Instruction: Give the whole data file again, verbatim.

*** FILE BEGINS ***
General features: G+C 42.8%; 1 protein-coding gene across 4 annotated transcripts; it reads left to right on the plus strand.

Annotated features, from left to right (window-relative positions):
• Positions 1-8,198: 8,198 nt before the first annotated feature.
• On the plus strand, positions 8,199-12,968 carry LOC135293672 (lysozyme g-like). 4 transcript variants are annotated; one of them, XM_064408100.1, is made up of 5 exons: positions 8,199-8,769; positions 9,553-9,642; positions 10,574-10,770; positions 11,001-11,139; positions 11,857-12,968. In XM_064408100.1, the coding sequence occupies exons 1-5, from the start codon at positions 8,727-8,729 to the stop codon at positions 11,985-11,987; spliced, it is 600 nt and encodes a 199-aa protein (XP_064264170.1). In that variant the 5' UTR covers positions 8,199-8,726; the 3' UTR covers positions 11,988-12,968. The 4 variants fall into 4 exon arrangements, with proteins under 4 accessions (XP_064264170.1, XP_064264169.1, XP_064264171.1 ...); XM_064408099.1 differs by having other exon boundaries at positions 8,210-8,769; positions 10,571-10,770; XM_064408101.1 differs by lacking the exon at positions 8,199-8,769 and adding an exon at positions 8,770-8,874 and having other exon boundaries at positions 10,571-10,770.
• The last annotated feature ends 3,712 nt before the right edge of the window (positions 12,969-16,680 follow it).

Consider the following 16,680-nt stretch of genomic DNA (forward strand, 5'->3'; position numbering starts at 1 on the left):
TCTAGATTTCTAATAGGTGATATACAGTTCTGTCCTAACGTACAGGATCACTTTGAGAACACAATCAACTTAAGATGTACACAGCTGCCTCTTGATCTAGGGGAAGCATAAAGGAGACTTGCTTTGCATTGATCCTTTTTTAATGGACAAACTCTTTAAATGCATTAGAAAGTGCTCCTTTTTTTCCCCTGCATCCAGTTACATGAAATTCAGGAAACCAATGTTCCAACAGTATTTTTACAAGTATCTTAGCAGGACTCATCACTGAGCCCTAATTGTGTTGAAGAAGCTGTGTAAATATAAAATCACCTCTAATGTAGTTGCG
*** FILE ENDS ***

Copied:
General features: G+C 42.8%; 1 protein-coding gene across 4 annotated transcripts; it reads left to right on the plus strand.

Annotated features, from left to right (window-relative positions):
• Positions 1-8,198: 8,198 nt before the first annotated feature.
• On the plus strand, positions 8,199-12,968 carry LOC135293672 (lysozyme g-like). 4 transcript variants are annotated; one of them, XM_064408100.1, is made up of 5 exons: positions 8,199-8,769; positions 9,553-9,642; positions 10,574-10,770; positions 11,001-11,139; positions 11,857-12,968. In XM_064408100.1, the coding sequence occupies exons 1-5, from the start codon at positions 8,727-8,729 to the stop codon at positions 11,985-11,987; spliced, it is 600 nt and encodes a 199-aa protein (XP_064264170.1). In that variant the 5' UTR covers positions 8,199-8,726; the 3' UTR covers positions 11,988-12,968. The 4 variants fall into 4 exon arrangements, with proteins under 4 accessions (XP_064264170.1, XP_064264169.1, XP_064264171.1 ...); XM_064408099.1 differs by having other exon boundaries at positions 8,210-8,769; positions 10,571-10,770; XM_064408101.1 differs by lacking the exon at positions 8,199-8,769 and adding an exon at positions 8,770-8,874 and having other exon boundaries at positions 10,571-10,770.
• The last annotated feature ends 3,712 nt before the right edge of the window (positions 12,969-16,680 follow it).

Consider the following 16,680-nt stretch of genomic DNA (forward strand, 5'->3'; position numbering starts at 1 on the left):
TCTAGATTTCTAATAGGTGATATACAGTTCTGTCCTAACGTACAGGATCACTTTGAGAACACAATCAACTTAAGATGTACACAGCTGCCTCTTGATCTAGGGGAAGCATAAAGGAGACTTGCTTTGCATTGATCCTTTTTTAATGGACAAACTCTTTAAATGCATTAGAAAGTGCTCCTTTTTTTCCCCTGCATCCAGTTACATGAAATTCAGGAAACCAATGTTCCAACAGTATTTTTACAAGTATCTTAGCAGGACTCATCACTGAGCCCTAATTGTGTTGAAGAAGCTGTGTAAATATAAAATCACCTCTAATGTAGTTGCG